1. It’s not just a quaint concept: Don’t buy stuff you cannot afford. But so many seem to have trouble with so simple a concept. (Hat tip to Jon of DRIP Primer for the link).
  2. ING Direct and Ally might get some competition from a new source — Walmart. The world’s biggest retailer has received license to offer banking products here in Canada.
  3. Do you collect Shoppers Drug Mart Optimum Points? If you do, you need to be aware that, starting July 1st, Shoppers is cutting back on the value of merchandise you receive for your points. In this blog post, Ellen Roseman explains that the value of redemptions for someone with a balance of 150,000 Optimum points will drop from $300 to $255.
  4. Canadian Couch Potato is writing an excellent series of posts on the 9 secrets of the empowered investor. Part 1 is available here.
  5. Universities across the country are holding convocation ceremonies. Rick Spence, who writes a column on entrepreneurship for the Financial Post and regularly posts on the long-running Canadian Entreprenuer blog, wrote a recent column on the speech he’ll give to newly-minted graduates.
  6. If you work with a Financial Advisor, it is important to know how she is compensated. Preet wrote an excellent post on the different compensation options they operate under.
  7. In the wake of the “flash crash”, scary ETF stories often appear in the media. Michael James points out that ETFs need not be “scary” for investors trading them a few times every year.
  8. Rachelle’s guest post for the Money Smarts Blog on a tenant from hell simply reinforces my decision to stick to Real Estate Income Trusts.
  9. If you are tempted by 3D TV sets, Larry MacDonald suggests it may be best to wait for a while. After getting a splitting headache watching Avatar, I have little appetite for anything 3D.
  10. Million Dollar Journey answered a question on when to start the Smith Manoeuvre. In my opinion, “never” is a good answer for most people.
  11. Canadian Financial Stuff reminds us to beware of self-insured company disability insurance plans.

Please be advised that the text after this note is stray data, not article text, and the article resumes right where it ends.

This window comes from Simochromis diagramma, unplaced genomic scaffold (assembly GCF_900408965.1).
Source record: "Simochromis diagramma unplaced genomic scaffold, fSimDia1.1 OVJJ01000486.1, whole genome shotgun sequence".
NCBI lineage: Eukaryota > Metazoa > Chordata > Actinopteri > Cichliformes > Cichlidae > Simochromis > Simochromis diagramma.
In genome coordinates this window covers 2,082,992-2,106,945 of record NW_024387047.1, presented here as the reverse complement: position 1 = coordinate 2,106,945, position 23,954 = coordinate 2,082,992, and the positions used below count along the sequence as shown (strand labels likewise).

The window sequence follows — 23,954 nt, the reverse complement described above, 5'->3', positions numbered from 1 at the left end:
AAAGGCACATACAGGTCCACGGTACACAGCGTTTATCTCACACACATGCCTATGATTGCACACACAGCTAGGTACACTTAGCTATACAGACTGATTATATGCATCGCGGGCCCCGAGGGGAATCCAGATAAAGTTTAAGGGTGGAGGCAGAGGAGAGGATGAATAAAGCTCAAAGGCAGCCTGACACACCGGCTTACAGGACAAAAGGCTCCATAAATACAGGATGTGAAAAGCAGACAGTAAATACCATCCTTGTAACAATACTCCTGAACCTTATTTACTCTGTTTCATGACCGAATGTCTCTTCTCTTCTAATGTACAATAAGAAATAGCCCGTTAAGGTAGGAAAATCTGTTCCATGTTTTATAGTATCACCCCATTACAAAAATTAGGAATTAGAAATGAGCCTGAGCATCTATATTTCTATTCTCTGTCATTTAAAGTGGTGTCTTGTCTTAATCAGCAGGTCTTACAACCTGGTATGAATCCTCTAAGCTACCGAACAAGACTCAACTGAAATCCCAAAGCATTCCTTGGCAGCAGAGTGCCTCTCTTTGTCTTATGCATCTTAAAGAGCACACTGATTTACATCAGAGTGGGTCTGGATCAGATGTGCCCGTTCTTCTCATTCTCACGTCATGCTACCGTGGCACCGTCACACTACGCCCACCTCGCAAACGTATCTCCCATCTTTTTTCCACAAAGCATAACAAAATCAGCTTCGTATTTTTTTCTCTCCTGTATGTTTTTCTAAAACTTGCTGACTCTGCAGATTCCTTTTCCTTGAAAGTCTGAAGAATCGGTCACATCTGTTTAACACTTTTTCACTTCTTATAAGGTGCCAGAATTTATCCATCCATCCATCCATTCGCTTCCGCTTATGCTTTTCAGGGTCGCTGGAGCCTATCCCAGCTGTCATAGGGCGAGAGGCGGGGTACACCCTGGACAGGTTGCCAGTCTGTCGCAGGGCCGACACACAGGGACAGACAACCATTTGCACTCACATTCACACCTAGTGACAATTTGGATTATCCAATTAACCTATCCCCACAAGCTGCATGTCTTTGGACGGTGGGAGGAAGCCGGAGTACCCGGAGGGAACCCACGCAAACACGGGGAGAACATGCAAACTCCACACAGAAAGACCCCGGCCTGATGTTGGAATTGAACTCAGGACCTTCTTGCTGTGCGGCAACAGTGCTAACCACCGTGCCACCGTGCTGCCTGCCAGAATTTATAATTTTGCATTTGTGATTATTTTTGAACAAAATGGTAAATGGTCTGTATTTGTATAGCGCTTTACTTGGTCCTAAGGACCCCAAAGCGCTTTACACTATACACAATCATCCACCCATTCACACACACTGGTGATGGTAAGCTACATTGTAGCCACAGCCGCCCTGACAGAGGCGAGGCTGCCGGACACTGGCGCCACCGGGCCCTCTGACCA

12. Closed-end funds often trade at a discount to net asset value and their illiquid nature may offer profitable opportunities. Gail Vaz-Oxlade posted an introduction to Closed-End Funds.

I’m unable to highlight all the articles worth checking out in my weekly round up but you can check them out through my Twitter feed. Have a great weekend everyone!

This article has 8 comments

  1. Thanks for the link – I loved the “stripper” story.

    I need to watch that SNL skit – I’ve seen it linked a million times, but haven’t watched it yet.

    Mike

  2. Thanks for the mention. I will be very interested to see how Walmart changes the banking landscape in Canada.

  3. Thanks for the mention, remember to send your MP’s a message saying that these kind of Disability plans need to be regulated like pensions.

    Have a great weekend!

  4. Wow. So the Bank of Wal Mart will soon be offering banking services. I wonder whose next. The Bank of Harvey’s Hamburgers?

  5. Pingback: Tweets that mention This and That: Don’t Buy Stuff You Can’t Afford and more… | Canadian Capitalist -- Topsy.com

  6. Speaking of “don’t buy stuff you can’t afford”, I like the “music video” that was created in the TV commercial for the Credit Counselling Service. It’s very cute.

    Some might like to add leveraged investing to that same philosophy, but for me, leveraged investing would seem OK if you take calculated risks in that regard. Clearly you must do your homework!

  7. Thanks for the link Ram – delayed thanks due to being out of town since Friday morning! 🙂

    I’m hoping to head up to Ottawa in July – I’ll let you know in advance once the dates are settled.

    Cheers!

  8. Canadian Tire, Presidents choice and now Wal Mart… Although I do believe CT is now out of mortgages.